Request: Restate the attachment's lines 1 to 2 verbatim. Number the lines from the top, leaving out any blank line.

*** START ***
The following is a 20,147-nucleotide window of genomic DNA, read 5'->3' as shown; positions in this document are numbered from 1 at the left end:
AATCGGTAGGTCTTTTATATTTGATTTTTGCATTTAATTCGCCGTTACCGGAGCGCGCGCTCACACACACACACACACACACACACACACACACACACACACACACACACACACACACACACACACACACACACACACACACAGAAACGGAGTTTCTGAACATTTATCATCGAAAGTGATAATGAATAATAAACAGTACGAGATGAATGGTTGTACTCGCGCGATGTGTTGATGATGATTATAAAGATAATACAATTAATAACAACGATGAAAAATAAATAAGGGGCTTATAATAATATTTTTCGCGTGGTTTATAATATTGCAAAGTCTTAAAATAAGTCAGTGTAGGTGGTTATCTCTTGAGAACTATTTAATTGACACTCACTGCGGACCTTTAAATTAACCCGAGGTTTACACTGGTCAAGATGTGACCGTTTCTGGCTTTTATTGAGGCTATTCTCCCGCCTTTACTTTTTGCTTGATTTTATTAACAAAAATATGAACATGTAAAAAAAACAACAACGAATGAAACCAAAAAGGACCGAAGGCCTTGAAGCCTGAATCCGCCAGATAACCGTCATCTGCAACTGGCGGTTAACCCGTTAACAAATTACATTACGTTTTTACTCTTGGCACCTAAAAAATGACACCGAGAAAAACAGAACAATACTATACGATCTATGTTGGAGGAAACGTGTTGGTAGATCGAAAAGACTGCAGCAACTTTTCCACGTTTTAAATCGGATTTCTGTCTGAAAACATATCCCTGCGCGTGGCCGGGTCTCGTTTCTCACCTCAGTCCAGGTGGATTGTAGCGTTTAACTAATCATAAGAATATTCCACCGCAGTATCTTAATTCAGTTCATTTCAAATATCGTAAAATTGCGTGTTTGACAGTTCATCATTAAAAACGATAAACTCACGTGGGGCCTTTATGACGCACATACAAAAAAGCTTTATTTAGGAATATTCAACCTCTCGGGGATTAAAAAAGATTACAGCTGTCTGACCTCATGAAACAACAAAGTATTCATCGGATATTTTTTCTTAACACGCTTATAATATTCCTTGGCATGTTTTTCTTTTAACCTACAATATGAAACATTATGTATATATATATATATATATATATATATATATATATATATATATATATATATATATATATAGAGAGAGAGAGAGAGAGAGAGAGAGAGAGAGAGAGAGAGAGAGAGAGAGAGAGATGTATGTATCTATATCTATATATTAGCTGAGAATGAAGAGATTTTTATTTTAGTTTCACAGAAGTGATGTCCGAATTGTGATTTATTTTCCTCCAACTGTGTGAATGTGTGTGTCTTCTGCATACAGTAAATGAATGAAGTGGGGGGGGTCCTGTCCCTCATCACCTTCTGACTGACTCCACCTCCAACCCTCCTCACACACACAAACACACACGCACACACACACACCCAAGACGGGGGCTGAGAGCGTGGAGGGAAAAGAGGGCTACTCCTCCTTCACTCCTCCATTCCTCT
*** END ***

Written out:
The following is a 20,147-nucleotide window of genomic DNA, read 5'->3' as shown; positions in this document are numbered from 1 at the left end:
AATCGGTAGGTCTTTTATATTTGATTTTTGCATTTAATTCGCCGTTACCGGAGCGCGCGCTCACACACACACACACACACACACACACACACACACACACACACACACACACACACACACACACACACACACACACACACACAGAAACGGAGTTTCTGAACATTTATCATCGAAAGTGATAATGAATAATAAACAGTACGAGATGAATGGTTGTACTCGCGCGATGTGTTGATGATGATTATAAAGATAATACAATTAATAACAACGATGAAAAATAAATAAGGGGCTTATAATAATATTTTTCGCGTGGTTTATAATATTGCAAAGTCTTAAAATAAGTCAGTGTAGGTGGTTATCTCTTGAGAACTATTTAATTGACACTCACTGCGGACCTTTAAATTAACCCGAGGTTTACACTGGTCAAGATGTGACCGTTTCTGGCTTTTATTGAGGCTATTCTCCCGCCTTTACTTTTTGCTTGATTTTATTAACAAAAATATGAACATGTAAAAAAAACAACAACGAATGAAACCAAAAAGGACCGAAGGCCTTGAAGCCTGAATCCGCCAGATAACCGTCATCTGCAACTGGCGGTTAACCCGTTAACAAATTACATTACGTTTTTACTCTTGGCACCTAAAAAATGACACCGAGAAAAACAGAACAATACTATACGATCTATGTTGGAGGAAACGTGTTGGTAGATCGAAAAGACTGCAGCAACTTTTCCACGTTTTAAATCGGATTTCTGTCTGAAAACATATCCCTGCGCGTGGCCGGGTCTCGTTTCTCACCTCAGTCCAGGTGGATTGTAGCGTTTAACTAATCATAAGAATATTCCACCGCAGTATCTTAATTCAGTTCATTTCAAATATCGTAAAATTGCGTGTTTGACAGTTCATCATTAAAAACGATAAACTCACGTGGGGCCTTTATGACGCACATACAAAAAAGCTTTATTTAGGAATATTCAACCTCTCGGGGATTAAAAAAGATTACAGCTGTCTGACCTCATGAAACAACAAAGTATTCATCGGATATTTTTTCTTAACACGCTTATAATATTCCTTGGCATGTTTTTCTTTTAACCTACAATATGAAACATTATGTATATATATATATATATATATATATATATATATATATATATATATATATATATATATATAGAGAGAGAGAGAGAGAGAGAGAGAGAGAGAGAGAGAGAGAGAGAGAGAGAGAGATGTATGTATCTATATCTATATATTAGCTGAGAATGAAGAGATTTTTATTTTAGTTTCACAGAAGTGATGTCCGAATTGTGATTTATTTTCCTCCAACTGTGTGAATGTGTGTGTCTTCTGCATACAGTAAATGAATGAAGTGGGGGGGGTCCTGTCCCTCATCACCTTCTGACTGACTCCACCTCCAACCCTCCTCACACACACAAACACACACGCACACACACACACCCAAGACGGGGGCTGAGAGCGTGGAGGGAAAAGAGGGCTACTCCTCCTTCACTCCTCCATTCCTCT